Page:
Test Groups
  • If the test group is part of the Regression Tests, add an “RT_” prefix to its name to better identify and search for regression test groups.
You may want to create test groups that contain tests sharing the same criteria (context, common functionality, application, etc).

Removing Your Regression Tests Records

Once the testing process is completed, all records created during this process must be cleaned. A cleaning record task of testing data is a highly beneficial practice.

  • Create Apex instructions before execution to delete "RT_*"

Examples:

delete [SELECT Id FROM copado__Project__c WHERE Name LIKE 'RT_%'];

delete [SELECT Id FROM copado__User_Story__c WHERE copado__User_Story_Title__c LIKE 'RT_%'];

Be very careful when using these commands because if this type of record is used within another test (since several tests are being executed at the same time) you might be removing records from another test case. Add more definition in the removing pattern, e.g. ‘RT_userstory_for_promotions%’.
  • Create Apex instructions after execution to delete "RT_{!RUN_ID}*"

Examples:

delete [SELECT Id FROM copado__Project__c WHERE Name LIKE 'RT_{!RUN_ID}%'];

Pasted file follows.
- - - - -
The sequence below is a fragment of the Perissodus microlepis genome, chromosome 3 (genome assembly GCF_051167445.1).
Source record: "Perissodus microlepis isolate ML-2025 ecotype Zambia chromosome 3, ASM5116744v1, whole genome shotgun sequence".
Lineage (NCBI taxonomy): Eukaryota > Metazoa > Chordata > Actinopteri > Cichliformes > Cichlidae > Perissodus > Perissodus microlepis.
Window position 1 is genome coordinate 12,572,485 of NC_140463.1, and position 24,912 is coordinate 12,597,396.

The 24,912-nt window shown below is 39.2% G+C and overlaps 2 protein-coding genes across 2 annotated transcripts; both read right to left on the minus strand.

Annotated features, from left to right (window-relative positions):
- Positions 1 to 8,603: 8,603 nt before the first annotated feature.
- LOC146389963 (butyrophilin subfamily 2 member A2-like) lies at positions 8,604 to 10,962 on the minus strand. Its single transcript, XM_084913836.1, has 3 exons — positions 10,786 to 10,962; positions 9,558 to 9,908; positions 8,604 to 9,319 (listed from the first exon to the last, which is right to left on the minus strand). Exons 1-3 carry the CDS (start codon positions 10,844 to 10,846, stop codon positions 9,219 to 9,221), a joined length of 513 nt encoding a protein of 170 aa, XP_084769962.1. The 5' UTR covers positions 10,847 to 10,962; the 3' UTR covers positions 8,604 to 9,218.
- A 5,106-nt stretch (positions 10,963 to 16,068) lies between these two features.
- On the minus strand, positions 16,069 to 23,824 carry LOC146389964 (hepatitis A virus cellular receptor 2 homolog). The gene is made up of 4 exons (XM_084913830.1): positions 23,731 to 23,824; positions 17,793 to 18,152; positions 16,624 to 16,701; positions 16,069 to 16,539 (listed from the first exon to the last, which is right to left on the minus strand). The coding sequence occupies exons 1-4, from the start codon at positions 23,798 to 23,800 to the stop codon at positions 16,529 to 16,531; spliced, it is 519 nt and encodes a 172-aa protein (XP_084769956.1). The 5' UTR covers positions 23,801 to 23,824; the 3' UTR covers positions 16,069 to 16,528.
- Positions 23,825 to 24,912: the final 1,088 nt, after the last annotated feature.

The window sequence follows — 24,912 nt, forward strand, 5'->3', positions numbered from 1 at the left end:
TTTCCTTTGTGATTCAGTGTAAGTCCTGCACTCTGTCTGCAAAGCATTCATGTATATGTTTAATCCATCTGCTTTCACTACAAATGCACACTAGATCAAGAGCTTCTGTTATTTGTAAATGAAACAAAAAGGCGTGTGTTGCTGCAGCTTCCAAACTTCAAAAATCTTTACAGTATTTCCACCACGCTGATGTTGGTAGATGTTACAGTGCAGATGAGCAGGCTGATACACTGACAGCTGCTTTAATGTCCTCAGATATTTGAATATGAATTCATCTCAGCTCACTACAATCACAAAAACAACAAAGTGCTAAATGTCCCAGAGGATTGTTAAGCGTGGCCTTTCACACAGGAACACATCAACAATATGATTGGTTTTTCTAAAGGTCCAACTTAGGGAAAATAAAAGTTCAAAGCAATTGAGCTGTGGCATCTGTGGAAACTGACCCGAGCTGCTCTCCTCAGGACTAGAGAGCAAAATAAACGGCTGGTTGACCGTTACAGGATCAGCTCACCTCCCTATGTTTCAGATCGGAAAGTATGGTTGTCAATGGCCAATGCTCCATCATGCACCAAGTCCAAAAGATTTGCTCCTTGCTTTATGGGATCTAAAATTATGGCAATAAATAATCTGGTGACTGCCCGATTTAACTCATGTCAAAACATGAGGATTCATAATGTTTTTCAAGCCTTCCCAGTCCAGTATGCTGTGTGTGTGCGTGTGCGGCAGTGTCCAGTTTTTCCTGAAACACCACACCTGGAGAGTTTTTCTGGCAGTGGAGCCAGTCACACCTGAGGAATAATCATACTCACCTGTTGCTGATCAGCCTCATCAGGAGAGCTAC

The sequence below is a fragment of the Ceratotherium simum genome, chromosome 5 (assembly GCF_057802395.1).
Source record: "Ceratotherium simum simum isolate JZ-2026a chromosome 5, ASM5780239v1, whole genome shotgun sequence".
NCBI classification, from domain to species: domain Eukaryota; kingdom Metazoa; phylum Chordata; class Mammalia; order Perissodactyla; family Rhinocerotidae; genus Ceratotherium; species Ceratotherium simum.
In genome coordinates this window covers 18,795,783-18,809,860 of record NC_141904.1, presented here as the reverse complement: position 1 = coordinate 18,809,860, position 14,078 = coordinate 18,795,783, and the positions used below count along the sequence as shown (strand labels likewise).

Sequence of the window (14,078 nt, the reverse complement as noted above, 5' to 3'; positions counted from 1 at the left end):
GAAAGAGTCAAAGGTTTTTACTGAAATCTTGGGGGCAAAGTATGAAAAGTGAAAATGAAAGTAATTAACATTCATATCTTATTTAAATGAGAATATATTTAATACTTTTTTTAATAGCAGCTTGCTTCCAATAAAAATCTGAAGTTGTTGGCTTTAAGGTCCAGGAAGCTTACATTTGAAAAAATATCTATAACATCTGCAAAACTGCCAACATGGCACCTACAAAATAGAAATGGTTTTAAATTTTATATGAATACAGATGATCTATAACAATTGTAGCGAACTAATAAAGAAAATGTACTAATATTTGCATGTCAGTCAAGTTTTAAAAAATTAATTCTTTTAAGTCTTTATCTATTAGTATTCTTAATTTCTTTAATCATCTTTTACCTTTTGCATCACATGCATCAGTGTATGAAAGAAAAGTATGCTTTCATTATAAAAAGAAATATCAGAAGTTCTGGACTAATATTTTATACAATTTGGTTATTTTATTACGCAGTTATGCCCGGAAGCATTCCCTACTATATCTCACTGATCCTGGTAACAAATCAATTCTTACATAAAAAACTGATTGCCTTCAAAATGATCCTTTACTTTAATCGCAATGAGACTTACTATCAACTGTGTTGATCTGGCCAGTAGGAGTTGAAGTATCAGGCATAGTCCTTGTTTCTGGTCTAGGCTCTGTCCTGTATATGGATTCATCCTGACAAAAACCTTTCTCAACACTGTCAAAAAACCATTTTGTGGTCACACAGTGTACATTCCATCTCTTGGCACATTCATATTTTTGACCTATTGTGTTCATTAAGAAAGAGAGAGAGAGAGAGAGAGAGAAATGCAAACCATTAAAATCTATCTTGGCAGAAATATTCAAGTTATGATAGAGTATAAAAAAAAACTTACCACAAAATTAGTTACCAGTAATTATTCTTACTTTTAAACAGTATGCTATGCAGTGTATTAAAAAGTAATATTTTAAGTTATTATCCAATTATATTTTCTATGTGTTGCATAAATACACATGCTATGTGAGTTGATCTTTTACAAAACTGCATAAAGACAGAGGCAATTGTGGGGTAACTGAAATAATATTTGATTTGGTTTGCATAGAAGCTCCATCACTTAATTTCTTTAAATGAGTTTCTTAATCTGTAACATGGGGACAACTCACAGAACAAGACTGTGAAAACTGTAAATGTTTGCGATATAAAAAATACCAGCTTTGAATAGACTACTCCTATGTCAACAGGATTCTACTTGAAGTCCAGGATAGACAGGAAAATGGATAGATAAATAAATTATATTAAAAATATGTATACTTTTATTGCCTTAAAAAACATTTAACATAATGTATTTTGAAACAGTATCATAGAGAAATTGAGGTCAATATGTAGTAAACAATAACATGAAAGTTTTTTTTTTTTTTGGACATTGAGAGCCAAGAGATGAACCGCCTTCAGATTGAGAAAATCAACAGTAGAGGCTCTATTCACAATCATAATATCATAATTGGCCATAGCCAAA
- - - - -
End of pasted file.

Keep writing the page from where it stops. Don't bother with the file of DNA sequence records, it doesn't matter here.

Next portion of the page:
delete [SELECT Id FROM copado__User_Story__c WHERE copado__User_Story_Title__c LIKE 'RT_{!RUN_ID}%'];

Be very careful when using these commands to avoid deleting other users' records.

Automating Your Regression Tests

Where possible, regression tests must be automated. Running the same tests over and over again, with the same variables and conditions would not yield any new defects and will become a repetitive work causing loss of interest.

Another advantage of automating regression tests is that more test cases can be added to the regression packs without much impact on time. An automated regression pack can be run overnight or in parallel with the manual tests and would free up the resource.

Copado Selenium Testing lets you create scheduled jobs and forget about your regression tests executions. You can also create a workflow rule which will detect any failing test run and will send you an email.

Some manual tasks executed post deployment can be automated via Selenium. You can record these as test cases and add them into a test run. Each test run can be executed via a webhook. This webhook can be added to the Promotion deployment using the URL Callout deployment step. Simply select the Webhook URL lookup button to find the test run that should be executed.

Running Your Tests in Different Orgs

During the development stage, designers and developers are constantly making changes, mostly in a collaborative manner, so testing the application within the development environment is not advisable. Since CST allows you to create different Selenium settings and run your Selenium tests in different environments, you can record your tests in one org and run them, for example, in two other orgs, one with your latest stable version and another one with your in-progress version (master branch).

Copado Selenium Testing's test groups were created with this particular objective in mind: to be able to run the same test suites in different orgs.


How did we do?